Palestinian mourners clash with Israel soldiers at Hebron funerals
Violence broke out on Saturday in the flashpoint West Bank city of Hebron as Palestinians buried five teenagers killed by Israeli forces.
The funerals came as Israeli border guards shot dead a suspected Palestinian knife attacker at a checkpoint between the West Bank and Israel, Israeli police said.
The surge of unrest since early October has triggered fears of a third Palestinian intifada, or uprising, against Israeli occupation by a generation gripped by despair and anger over stalled peace efforts.
Nine Israelis, 67 Palestinians have been killed since a wave of attacks and violent clashes broke out a month ago in Jerusalem.
The violence has spread to the West Bank, with daily attacks and protests, and also to the Gaza Strip where demonstrators have clashed with Israeli forces along the borders of the blockaded coastal enclave.
Thousands of Palestinian mourners gathered for the funerals of the five teenagers, including two girls, in Hebron, a powder-keg in the decades-old Palestinian-Israeli conflict.
They waved Palestinian flags and chanted "we will die but Palestine will live on".
Clashes broke out between Palestinian stone throwers and Israeli soldiers as the funerals got underway.
One Palestinian was buried separately in Israeli-annexed East Jerusalem while another was laid to rest late Friday in the West Bank town of Jenin.
Israel says they stabbed or had attempted to stab soldiers and was withholding the bodies of suspected assailants.
On Friday Israel said it had released the bodies of seven Palestinians, apparently to ease tensions.
Families of children killed in the violence have clamoured for their bodies to be released and accuse authorities of "collective punishment".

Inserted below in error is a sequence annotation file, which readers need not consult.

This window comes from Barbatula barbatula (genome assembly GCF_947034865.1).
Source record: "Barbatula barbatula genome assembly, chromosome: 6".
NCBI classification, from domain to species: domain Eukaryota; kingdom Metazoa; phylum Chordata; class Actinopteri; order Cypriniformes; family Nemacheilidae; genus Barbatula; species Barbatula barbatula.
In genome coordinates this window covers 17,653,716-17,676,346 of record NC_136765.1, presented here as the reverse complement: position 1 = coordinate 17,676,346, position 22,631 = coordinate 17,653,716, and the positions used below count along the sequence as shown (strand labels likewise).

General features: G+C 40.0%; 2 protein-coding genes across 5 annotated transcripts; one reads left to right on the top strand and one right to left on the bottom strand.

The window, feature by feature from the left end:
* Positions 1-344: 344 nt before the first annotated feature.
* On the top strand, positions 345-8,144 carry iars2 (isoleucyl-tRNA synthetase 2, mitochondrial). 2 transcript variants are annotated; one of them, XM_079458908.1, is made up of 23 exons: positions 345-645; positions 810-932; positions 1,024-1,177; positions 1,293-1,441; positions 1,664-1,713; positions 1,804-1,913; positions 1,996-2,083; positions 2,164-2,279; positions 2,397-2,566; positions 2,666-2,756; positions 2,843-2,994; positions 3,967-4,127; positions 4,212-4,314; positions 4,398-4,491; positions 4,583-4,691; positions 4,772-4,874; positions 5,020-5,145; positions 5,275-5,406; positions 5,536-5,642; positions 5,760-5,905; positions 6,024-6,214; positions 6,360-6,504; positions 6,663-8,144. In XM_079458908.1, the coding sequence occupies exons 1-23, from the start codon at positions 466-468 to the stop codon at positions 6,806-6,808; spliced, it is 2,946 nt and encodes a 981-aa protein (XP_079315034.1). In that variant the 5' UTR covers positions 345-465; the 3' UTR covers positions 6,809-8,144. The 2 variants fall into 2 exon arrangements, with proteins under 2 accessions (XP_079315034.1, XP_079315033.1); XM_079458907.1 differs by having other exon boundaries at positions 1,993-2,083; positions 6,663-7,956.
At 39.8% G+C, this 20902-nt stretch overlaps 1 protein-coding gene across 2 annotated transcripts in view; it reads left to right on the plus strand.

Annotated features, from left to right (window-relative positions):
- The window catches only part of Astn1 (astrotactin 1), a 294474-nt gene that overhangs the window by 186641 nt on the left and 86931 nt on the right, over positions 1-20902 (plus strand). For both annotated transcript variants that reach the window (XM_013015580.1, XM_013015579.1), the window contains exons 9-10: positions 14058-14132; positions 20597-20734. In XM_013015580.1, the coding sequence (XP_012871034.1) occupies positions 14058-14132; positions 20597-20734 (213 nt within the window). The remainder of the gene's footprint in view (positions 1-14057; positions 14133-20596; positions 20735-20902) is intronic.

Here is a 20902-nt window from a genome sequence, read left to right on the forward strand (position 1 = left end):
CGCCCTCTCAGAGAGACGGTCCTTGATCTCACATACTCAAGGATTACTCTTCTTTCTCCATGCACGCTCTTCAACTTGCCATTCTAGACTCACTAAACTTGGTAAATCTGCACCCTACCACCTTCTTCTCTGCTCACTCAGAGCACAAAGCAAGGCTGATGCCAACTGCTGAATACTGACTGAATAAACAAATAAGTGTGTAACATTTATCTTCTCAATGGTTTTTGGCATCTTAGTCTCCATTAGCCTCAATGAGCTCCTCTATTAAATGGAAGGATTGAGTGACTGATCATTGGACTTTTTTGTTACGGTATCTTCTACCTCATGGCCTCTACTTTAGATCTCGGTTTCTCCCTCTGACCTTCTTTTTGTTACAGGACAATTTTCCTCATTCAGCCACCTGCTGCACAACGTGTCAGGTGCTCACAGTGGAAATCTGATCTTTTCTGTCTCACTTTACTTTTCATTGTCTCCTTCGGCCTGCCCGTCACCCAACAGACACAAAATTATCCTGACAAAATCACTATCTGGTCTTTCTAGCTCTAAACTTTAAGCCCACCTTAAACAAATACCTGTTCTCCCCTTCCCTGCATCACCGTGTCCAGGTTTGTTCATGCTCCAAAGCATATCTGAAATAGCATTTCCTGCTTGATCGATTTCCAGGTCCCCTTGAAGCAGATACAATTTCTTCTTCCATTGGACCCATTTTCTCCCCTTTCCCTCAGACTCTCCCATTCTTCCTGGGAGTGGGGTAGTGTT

Ziad Natsheh, who buried his son Tareq, 17, in Hebron on Saturday, said as he received condolences from mourners that he was relieved to give him a "dignified burial".
'There is nothing else but war'
"Living in a country where there is nothing else but war, everyone expects to know death, injury or lose a child," said Natsheh.
Many of the alleged attackers who have targeted Israeli forces come from the southern West Bank city of Hebron.
Hebron -- home to a shrine known to Jews as Cave of the Patriarchs and to Muslims as the Ibrahimi Mosque -- is a city of 200,000 Palestinians.
But the presence of 500 Israeli settlers near the city centre, protected by barbed wire, watchtowers and a buffer zone patrolled by the army, has kept tensions high.
On Friday, dozens of protesters outside the shrine condemned restrictions on access imposed by Israel, which has split it into a mosque and a synagogue.
The Maariv newspaper reported that more army checkpoints were being set up in Hebron at the entrances and exits to Jewish areas, where Palestinians aged 15 to 25 will not be allowed to pass.
Amnesty International has urged Israeli authorities to protect Palestinians in Hebron "from attacks by Israeli settlers" which the rights group say have "escalated" in less than a month.
Clinton at Rabin rally
Simmering tensions boiled over in September over the status of the Al-Aqsa mosque compound in Jerusalem, a site holy to both Muslims and Jews, before spiralling into a series of violent attacks from 1 October.
Palestinians accuse Israel of seeking to change the rules governing the site, although Prime Minister Benjamin Netanyahu has insisted he will not alter a status quo that forbids Jews from praying there.
On Friday the Palestinians also urged the International Criminal Court to accelerate its probe into accusations of "Israeli war crimes", handing over a new 52-page dossier alleging summary killings and collective punishment.
Also on Saturday, former US president Bill Clinton was to address a rally in Tel Aviv in memory of Yitzhak Rabin, the Israeli premier assassinated 20 years ago by a right-wing Jewish extremist.
The Nobel Peace prize laureate who signed the 1993 Oslo accords aimed at resolving the decades long Palestinian-Israeli conflict was shot dead in Tel Aviv at a peace rally.
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